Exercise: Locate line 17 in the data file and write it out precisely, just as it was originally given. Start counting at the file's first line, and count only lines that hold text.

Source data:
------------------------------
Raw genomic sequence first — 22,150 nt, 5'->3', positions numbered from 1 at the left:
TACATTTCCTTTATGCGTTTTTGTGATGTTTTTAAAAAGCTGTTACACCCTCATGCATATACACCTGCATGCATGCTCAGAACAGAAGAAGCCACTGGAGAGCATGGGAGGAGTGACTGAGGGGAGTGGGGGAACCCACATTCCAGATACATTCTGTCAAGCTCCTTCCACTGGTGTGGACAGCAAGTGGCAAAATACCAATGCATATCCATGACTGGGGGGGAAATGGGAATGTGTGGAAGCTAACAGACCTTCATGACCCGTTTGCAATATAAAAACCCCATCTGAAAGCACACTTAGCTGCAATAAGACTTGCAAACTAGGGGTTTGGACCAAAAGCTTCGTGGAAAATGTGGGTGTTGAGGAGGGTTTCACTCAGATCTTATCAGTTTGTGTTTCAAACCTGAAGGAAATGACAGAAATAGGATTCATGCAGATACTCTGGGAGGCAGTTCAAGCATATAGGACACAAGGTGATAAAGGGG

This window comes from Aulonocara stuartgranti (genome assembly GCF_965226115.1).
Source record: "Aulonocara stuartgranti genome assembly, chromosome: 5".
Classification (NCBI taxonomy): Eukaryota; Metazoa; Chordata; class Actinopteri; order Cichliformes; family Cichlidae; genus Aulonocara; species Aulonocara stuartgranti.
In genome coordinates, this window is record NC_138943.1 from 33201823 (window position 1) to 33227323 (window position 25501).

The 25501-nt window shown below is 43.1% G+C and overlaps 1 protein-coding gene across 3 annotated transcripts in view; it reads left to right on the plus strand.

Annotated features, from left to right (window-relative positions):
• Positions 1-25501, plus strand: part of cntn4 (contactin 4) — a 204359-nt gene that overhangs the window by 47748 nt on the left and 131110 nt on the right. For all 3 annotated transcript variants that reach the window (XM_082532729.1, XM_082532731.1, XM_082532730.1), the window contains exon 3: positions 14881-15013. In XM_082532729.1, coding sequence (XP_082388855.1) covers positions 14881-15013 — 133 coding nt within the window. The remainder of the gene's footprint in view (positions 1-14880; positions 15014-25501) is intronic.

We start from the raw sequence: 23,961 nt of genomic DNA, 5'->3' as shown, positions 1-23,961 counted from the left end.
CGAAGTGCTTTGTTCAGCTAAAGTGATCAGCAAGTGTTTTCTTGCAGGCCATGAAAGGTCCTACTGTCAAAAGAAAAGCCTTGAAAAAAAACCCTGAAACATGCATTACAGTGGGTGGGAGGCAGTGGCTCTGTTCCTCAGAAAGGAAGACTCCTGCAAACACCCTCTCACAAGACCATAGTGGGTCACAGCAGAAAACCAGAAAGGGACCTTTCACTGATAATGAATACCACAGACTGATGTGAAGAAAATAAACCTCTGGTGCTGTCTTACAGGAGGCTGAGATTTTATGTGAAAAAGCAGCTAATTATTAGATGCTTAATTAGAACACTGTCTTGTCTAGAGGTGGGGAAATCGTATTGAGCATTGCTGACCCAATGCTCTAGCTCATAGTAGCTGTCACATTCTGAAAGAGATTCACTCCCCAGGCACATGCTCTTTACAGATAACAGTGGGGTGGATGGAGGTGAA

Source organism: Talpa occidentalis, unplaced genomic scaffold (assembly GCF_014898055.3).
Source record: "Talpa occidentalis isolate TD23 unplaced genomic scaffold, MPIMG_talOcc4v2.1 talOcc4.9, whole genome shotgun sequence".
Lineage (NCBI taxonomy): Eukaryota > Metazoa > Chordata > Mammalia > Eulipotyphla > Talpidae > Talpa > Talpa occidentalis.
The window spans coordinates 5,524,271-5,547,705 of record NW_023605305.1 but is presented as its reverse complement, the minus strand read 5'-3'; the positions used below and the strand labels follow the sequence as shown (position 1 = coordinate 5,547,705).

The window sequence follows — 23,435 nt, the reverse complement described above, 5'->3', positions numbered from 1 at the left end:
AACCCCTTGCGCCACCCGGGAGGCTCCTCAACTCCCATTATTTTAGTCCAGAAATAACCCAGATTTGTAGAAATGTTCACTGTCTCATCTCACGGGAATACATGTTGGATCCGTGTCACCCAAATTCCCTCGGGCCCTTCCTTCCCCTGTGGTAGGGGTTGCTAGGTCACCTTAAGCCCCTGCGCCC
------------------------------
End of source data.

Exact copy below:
AACCCCTTGCGCCACCCGGGAGGCTCCTCAACTCCCATTATTTTAGTCCAGAAATAACCCAGATTTGTAGAAATGTTCACTGTCTCATCTCACGGGAATACATGTTGGATCCGTGTCACCCAAATTCCCTCGGGCCCTTCCTTCCCCTGTGGTAGGGGTTGCTAGGTCACCTTAAGCCCCTGCGCCC